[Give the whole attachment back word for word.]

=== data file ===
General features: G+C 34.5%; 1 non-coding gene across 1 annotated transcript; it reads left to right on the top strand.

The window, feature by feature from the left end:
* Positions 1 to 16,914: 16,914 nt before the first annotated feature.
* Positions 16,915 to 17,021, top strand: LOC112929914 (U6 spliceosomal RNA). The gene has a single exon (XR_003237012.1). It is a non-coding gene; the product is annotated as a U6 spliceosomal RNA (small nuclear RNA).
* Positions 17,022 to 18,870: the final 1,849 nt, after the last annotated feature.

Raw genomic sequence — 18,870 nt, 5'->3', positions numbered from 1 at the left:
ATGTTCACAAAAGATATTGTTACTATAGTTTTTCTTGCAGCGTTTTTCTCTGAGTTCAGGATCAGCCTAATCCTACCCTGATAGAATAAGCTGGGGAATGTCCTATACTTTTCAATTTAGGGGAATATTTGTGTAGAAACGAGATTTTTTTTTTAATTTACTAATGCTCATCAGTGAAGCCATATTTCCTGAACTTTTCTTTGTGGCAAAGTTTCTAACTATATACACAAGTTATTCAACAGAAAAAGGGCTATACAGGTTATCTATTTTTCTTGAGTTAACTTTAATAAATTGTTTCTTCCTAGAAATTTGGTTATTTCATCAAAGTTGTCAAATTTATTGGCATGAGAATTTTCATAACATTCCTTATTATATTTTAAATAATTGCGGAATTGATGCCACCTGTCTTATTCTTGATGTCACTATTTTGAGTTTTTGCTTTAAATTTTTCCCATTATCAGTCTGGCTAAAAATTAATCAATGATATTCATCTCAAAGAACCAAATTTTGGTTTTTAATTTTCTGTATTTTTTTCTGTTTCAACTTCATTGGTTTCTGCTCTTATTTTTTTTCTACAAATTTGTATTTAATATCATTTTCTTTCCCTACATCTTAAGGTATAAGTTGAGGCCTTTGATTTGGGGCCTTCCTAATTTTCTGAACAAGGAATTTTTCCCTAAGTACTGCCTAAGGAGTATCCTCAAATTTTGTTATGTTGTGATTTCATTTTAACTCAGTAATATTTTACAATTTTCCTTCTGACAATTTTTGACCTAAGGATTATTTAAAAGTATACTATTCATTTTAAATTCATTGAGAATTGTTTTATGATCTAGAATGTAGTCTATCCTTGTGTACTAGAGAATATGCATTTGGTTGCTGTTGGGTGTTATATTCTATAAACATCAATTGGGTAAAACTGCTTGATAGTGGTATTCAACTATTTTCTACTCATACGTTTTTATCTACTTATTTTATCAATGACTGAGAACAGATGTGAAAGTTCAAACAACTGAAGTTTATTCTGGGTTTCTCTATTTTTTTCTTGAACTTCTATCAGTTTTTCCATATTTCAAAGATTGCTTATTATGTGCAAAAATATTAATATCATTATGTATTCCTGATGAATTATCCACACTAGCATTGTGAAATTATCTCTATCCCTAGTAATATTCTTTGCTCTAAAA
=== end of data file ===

General features: G+C 34.5%; 1 non-coding gene across 1 annotated transcript; it reads left to right on the top strand.

The window, feature by feature from the left end:
* Positions 1 to 16,914: 16,914 nt before the first annotated feature.
* Positions 16,915 to 17,021, top strand: LOC112929914 (U6 spliceosomal RNA). The gene has a single exon (XR_003237012.1). It is a non-coding gene; the product is annotated as a U6 spliceosomal RNA (small nuclear RNA).
* Positions 17,022 to 18,870: the final 1,849 nt, after the last annotated feature.

Raw genomic sequence — 18,870 nt, 5'->3', positions numbered from 1 at the left:
ATGTTCACAAAAGATATTGTTACTATAGTTTTTCTTGCAGCGTTTTTCTCTGAGTTCAGGATCAGCCTAATCCTACCCTGATAGAATAAGCTGGGGAATGTCCTATACTTTTCAATTTAGGGGAATATTTGTGTAGAAACGAGATTTTTTTTTTAATTTACTAATGCTCATCAGTGAAGCCATATTTCCTGAACTTTTCTTTGTGGCAAAGTTTCTAACTATATACACAAGTTATTCAACAGAAAAAGGGCTATACAGGTTATCTATTTTTCTTGAGTTAACTTTAATAAATTGTTTCTTCCTAGAAATTTGGTTATTTCATCAAAGTTGTCAAATTTATTGGCATGAGAATTTTCATAACATTCCTTATTATATTTTAAATAATTGCGGAATTGATGCCACCTGTCTTATTCTTGATGTCACTATTTTGAGTTTTTGCTTTAAATTTTTCCCATTATCAGTCTGGCTAAAAATTAATCAATGATATTCATCTCAAAGAACCAAATTTTGGTTTTTAATTTTCTGTATTTTTTTCTGTTTCAACTTCATTGGTTTCTGCTCTTATTTTTTTTCTACAAATTTGTATTTAATATCATTTTCTTTCCCTACATCTTAAGGTATAAGTTGAGGCCTTTGATTTGGGGCCTTCCTAATTTTCTGAACAAGGAATTTTTCCCTAAGTACTGCCTAAGGAGTATCCTCAAATTTTGTTATGTTGTGATTTCATTTTAACTCAGTAATATTTTACAATTTTCCTTCTGACAATTTTTGACCTAAGGATTATTTAAAAGTATACTATTCATTTTAAATTCATTGAGAATTGTTTTATGATCTAGAATGTAGTCTATCCTTGTGTACTAGAGAATATGCATTTGGTTGCTGTTGGGTGTTATATTCTATAAACATCAATTGGGTAAAACTGCTTGATAGTGGTATTCAACTATTTTCTACTCATACGTTTTTATCTACTTATTTTATCAATGACTGAGAACAGATGTGAAAGTTCAAACAACTGAAGTTTATTCTGGGTTTCTCTATTTTTTTCTTGAACTTCTATCAGTTTTTCCATATTTCAAAGATTGCTTATTATGTGCAAAAATATTAATATCATTATGTATTCCTGATGAATTATCCACACTAGCATTGTGAAATTATCTCTATCCCTAGTAATATTCTTTGCTCTAAAA